The Battle Over Drilling Leases In National Parks

01/05/2009 05:12 am ET | Updated May 25, 2011

SALT LAKE CITY — Conservation groups filed formal protests Thursday against what they call a "fire sale" of oil-and-gas drilling leases in Utah being conducted by the U.S. Bureau of Land Management.

The Sierra Club, The Wilderness Society and the Southern Utah Wilderness Alliance filed their objections to drilling in 100,000 acres of wild land in eastern Utah.

The BLM has already pulled nearly 100,000 acres from the Dec. 19 auction, leaving more than 276,000 acres up for bid.

The BLM has been under intense pressure _ first from the National Park Service and now from conservation groups _ to cull a list of auction parcels in Utah's final oil-and-gas lease sale of President George W. Bush's administration.

Last week, the BLM pulled drilling leases that were located on and around the borders of Arches National Park, Dinosaur National Monument and Canyonlands National Park, all in Utah.

Then, on Tuesday, the BLM removed some auction parcels from Nine Mile Canyon, home to thousands of ancient rock art panels, and nearby Desolation Canyon on the Green River, while continuing plans to lease other parcels near both canyons and in other wild areas of Utah.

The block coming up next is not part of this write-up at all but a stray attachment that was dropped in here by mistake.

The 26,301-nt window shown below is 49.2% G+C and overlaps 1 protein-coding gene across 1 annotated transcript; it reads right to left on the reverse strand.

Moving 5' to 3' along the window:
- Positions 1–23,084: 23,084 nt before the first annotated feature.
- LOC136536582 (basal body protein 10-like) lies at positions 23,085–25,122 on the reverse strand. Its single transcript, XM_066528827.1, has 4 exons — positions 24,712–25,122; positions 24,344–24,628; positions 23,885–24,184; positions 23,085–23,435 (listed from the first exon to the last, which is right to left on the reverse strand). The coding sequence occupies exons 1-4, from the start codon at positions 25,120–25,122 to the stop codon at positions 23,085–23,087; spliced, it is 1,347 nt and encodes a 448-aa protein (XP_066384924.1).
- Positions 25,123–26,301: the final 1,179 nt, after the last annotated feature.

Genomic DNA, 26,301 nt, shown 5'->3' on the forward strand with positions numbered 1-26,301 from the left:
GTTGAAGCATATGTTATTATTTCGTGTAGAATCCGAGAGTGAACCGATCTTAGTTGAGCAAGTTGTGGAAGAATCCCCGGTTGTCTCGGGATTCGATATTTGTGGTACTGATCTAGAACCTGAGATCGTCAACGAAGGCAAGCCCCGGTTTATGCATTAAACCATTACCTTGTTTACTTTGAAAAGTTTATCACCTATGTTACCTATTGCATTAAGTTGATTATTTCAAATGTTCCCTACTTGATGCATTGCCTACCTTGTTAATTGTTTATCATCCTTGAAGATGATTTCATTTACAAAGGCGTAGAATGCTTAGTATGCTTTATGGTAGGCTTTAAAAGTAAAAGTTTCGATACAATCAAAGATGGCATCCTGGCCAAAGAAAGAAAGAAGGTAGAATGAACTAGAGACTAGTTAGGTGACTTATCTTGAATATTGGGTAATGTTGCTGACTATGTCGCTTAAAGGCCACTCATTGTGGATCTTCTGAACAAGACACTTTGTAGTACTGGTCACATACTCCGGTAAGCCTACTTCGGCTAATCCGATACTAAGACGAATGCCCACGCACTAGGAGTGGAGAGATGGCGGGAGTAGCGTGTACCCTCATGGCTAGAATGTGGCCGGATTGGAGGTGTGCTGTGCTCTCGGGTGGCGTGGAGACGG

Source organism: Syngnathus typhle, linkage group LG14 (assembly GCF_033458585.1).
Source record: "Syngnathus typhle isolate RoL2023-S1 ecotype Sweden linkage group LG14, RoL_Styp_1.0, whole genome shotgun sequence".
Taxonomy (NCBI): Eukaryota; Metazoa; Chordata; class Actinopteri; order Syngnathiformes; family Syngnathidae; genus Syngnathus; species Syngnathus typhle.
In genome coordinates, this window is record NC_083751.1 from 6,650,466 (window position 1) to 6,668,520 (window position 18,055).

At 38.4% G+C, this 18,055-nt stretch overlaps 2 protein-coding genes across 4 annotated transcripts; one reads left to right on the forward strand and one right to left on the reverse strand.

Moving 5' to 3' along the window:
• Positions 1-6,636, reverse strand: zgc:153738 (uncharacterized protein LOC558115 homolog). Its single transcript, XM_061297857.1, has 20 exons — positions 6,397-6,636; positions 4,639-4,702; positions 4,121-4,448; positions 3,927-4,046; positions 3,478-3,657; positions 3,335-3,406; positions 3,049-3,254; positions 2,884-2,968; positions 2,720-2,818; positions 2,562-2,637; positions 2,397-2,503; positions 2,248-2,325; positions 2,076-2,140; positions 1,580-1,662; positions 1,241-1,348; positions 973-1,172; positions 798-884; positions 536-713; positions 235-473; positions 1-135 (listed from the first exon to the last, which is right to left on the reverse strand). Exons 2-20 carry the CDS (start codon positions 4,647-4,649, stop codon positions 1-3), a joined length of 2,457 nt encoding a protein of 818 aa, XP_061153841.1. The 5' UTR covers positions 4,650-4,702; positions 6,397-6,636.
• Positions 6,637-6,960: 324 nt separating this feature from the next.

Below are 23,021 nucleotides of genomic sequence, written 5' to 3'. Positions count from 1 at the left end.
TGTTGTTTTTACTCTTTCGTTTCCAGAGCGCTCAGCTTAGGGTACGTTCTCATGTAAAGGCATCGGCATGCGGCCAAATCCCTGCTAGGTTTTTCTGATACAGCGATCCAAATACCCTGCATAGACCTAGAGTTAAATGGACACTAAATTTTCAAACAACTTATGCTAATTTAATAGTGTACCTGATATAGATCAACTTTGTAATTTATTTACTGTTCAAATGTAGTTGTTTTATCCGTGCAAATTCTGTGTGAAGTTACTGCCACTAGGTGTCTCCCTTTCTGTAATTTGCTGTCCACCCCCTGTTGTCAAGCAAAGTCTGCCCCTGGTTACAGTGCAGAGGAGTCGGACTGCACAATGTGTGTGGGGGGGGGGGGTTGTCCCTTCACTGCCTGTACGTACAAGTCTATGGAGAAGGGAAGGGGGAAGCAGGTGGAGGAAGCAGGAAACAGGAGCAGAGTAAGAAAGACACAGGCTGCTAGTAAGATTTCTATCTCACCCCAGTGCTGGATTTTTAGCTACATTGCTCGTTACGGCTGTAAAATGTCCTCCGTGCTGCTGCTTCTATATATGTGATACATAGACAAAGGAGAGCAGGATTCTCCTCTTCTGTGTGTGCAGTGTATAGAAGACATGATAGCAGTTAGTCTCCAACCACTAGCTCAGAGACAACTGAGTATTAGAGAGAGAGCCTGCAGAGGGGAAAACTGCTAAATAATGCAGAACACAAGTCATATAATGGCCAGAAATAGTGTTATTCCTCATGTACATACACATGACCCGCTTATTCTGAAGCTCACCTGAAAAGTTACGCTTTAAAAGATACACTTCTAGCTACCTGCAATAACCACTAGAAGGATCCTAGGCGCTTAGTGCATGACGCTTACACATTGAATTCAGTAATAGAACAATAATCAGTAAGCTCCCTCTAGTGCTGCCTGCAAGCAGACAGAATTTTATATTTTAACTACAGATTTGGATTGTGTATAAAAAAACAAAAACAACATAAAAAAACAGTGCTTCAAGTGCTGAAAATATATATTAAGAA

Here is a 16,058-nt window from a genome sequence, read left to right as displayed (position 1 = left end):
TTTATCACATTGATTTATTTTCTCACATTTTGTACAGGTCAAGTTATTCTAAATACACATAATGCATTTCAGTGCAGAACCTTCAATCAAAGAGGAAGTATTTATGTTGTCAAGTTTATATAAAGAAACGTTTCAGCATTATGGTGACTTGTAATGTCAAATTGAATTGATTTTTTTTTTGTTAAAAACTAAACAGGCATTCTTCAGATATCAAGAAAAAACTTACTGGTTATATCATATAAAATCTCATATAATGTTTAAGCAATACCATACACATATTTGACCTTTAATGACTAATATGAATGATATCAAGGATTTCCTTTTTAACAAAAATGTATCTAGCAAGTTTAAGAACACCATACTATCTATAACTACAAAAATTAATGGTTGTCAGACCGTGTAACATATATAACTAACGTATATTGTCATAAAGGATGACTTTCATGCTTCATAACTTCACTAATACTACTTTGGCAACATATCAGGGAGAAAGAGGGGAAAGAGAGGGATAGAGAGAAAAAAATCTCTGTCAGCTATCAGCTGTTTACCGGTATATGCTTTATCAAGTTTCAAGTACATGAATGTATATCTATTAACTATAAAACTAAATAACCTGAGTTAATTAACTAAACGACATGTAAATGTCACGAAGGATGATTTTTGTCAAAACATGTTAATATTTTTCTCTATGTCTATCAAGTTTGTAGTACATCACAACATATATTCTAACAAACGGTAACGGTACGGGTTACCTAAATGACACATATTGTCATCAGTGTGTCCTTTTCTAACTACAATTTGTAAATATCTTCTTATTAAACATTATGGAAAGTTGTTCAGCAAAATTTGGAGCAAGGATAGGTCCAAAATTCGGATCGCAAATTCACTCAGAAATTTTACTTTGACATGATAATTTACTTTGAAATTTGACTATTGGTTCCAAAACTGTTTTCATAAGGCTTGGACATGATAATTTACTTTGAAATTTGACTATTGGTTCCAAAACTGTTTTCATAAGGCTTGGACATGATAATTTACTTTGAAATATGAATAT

"This is the Christmas sale, the Bush administration's last great gift to the oil and gas industry," said Stephen Bloch, an attorney for the Southern Utah Wilderness Alliance.

The conservation groups object to leasing around Desolation and Labyrinth canyons, a favorite of Green River rafters, and other parcels near Canyonlands National Park. They were joined by the Colorado-based Outdoor Industry Association, which filed its own objections.

"Our businesses and livelihoods rely on the remote nature of these stretches of river and their abundance of wildlife, natural quiet, clean air, dark skies and wild qualities," said Amy Roberts, vice president of government affairs for the organization, which represents 4,000 manufacturers, distributors and retailers.

Separately, the fishermen's group Trout Unlimited said it was objecting to lease sales near the remote Deep Creek Mountains in Utah's western desert. Trout Unlimited says drilling threatens recovery programs for native Bonneville cutthroat trout.

Terry Catlin, energy team leader for the Utah office of the BLM, acknowledged that pressure placed on the agency after it announced its original leasing plans influenced the bureau's two reversals over the past 10 days.

"I think clearly it's a factor, especially in terms of another Interior agency raising concerns. We took the Park Service concerns quite seriously, and you see the result on the parcels that were dropped," she said.

The BLM has set Dec. 12 for announcing what additional parcels, if any, it plans to drop from the auction.